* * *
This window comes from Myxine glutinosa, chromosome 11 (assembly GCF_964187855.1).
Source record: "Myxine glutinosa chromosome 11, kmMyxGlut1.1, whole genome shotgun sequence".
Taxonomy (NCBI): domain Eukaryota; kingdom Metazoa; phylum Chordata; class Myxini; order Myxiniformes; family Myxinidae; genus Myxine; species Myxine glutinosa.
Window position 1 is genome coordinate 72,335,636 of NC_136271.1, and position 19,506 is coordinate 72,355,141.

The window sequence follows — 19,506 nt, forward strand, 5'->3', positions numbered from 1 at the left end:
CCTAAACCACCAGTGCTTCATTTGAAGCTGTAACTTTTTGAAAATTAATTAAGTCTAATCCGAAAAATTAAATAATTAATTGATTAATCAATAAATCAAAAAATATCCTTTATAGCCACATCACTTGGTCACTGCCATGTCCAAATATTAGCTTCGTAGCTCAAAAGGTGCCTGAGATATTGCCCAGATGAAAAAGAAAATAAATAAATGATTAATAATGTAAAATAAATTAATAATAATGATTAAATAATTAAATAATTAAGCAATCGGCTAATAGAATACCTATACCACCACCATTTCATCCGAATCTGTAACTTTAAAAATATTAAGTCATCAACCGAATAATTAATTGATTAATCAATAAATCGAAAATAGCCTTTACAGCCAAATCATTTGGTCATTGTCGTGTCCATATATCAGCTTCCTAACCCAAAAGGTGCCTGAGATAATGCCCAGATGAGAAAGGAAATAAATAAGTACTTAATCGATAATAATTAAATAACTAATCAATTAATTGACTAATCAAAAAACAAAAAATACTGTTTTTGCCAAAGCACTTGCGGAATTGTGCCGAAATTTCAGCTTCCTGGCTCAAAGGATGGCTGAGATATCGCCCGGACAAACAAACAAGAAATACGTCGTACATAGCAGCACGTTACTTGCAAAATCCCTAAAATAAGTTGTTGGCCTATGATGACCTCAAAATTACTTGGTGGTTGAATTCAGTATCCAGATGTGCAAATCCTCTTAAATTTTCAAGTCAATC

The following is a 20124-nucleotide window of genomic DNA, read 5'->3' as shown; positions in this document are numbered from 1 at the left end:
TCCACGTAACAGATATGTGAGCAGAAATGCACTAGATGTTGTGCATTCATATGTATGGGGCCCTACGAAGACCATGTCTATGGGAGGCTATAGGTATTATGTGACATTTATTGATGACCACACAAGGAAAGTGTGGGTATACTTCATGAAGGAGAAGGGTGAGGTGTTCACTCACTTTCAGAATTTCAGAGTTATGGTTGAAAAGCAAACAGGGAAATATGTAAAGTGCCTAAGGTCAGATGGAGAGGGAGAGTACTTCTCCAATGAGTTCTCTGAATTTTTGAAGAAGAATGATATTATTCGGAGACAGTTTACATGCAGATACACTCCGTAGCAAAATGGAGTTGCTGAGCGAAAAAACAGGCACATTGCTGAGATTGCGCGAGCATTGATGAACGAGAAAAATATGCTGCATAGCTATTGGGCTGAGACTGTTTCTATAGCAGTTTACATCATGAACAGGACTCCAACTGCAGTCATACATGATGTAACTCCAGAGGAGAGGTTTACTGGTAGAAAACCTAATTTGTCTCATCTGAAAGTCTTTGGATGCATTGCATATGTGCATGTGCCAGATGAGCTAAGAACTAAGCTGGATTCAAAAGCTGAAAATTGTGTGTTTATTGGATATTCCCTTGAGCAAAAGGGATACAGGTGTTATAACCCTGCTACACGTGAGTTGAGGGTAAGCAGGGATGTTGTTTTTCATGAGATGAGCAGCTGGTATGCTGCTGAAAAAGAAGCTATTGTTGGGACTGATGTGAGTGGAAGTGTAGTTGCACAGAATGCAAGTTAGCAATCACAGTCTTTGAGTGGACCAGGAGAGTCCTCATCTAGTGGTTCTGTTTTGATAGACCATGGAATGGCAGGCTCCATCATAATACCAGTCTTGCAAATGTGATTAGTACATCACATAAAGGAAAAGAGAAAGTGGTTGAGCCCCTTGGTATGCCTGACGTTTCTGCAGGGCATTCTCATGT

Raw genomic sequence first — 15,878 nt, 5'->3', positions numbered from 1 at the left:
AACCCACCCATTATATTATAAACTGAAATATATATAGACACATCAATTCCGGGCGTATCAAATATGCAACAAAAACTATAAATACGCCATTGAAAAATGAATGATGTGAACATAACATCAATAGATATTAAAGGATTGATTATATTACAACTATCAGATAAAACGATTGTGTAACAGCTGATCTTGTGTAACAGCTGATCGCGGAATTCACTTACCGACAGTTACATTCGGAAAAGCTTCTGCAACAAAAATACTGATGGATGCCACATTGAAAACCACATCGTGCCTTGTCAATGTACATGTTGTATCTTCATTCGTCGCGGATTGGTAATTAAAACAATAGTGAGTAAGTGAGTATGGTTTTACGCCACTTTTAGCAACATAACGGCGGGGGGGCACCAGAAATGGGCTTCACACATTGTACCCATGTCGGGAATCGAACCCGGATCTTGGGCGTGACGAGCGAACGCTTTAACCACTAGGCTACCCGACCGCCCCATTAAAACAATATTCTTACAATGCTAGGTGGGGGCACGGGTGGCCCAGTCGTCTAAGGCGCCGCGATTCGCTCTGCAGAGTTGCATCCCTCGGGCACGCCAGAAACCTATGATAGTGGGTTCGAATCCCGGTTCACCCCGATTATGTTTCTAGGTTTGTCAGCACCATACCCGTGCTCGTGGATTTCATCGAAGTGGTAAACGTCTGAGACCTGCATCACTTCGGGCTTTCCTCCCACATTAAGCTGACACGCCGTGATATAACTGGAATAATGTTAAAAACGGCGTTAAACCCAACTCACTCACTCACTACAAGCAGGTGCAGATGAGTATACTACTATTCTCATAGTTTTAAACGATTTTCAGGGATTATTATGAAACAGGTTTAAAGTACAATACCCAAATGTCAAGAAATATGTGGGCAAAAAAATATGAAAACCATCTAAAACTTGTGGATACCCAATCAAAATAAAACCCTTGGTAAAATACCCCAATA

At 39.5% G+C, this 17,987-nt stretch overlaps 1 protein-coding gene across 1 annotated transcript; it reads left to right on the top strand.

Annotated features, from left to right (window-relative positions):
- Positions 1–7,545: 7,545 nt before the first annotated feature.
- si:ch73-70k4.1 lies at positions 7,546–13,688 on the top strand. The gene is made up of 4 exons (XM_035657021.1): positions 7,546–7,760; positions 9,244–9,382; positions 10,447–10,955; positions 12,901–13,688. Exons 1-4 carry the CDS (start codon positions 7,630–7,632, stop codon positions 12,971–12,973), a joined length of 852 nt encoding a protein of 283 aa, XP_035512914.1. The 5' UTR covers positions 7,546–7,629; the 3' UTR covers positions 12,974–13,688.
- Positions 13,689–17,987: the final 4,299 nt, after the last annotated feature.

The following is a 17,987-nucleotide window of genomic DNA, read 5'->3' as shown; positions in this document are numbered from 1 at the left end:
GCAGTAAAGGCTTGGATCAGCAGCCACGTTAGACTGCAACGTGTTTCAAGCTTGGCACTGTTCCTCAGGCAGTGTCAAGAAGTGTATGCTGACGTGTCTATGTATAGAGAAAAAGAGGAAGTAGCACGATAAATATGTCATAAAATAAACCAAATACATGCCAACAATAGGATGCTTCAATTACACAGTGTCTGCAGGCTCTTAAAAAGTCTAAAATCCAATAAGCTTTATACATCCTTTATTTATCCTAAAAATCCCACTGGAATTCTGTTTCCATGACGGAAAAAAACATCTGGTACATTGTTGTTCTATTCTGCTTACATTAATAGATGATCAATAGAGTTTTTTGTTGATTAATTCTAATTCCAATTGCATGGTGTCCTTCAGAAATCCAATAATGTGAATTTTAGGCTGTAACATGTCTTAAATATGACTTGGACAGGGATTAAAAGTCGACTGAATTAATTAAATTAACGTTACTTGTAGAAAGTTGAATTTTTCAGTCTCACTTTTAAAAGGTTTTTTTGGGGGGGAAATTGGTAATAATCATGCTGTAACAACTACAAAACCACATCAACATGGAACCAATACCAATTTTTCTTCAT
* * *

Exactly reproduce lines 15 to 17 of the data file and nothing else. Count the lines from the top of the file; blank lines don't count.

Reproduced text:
- Positions 13,689–17,987: the final 4,299 nt, after the last annotated feature.

The following is a 17,987-nucleotide window of genomic DNA, read 5'->3' as shown; positions in this document are numbered from 1 at the left end:
GCAGTAAAGGCTTGGATCAGCAGCCACGTTAGACTGCAACGTGTTTCAAGCTTGGCACTGTTCCTCAGGCAGTGTCAAGAAGTGTATGCTGACGTGTCTATGTATAGAGAAAAAGAGGAAGTAGCACGATAAATATGTCATAAAATAAACCAAATACATGCCAACAATAGGATGCTTCAATTACACAGTGTCTGCAGGCTCTTAAAAAGTCTAAAATCCAATAAGCTTTATACATCCTTTATTTATCCTAAAAATCCCACTGGAATTCTGTTTCCATGACGGAAAAAAACATCTGGTACATTGTTGTTCTATTCTGCTTACATTAATAGATGATCAATAGAGTTTTTTGTTGATTAATTCTAATTCCAATTGCATGGTGTCCTTCAGAAATCCAATAATGTGAATTTTAGGCTGTAACATGTCTTAAATATGACTTGGACAGGGATTAAAAGTCGACTGAATTAATTAAATTAACGTTACTTGTAGAAAGTTGAATTTTTCAGTCTCACTTTTAAAAGGTTTTTTTGGGGGGGAAATTGGTAATAATCATGCTGTAACAACTACAAAACCACATCAACATGGAACCAATACCAATTTTTCTTCAT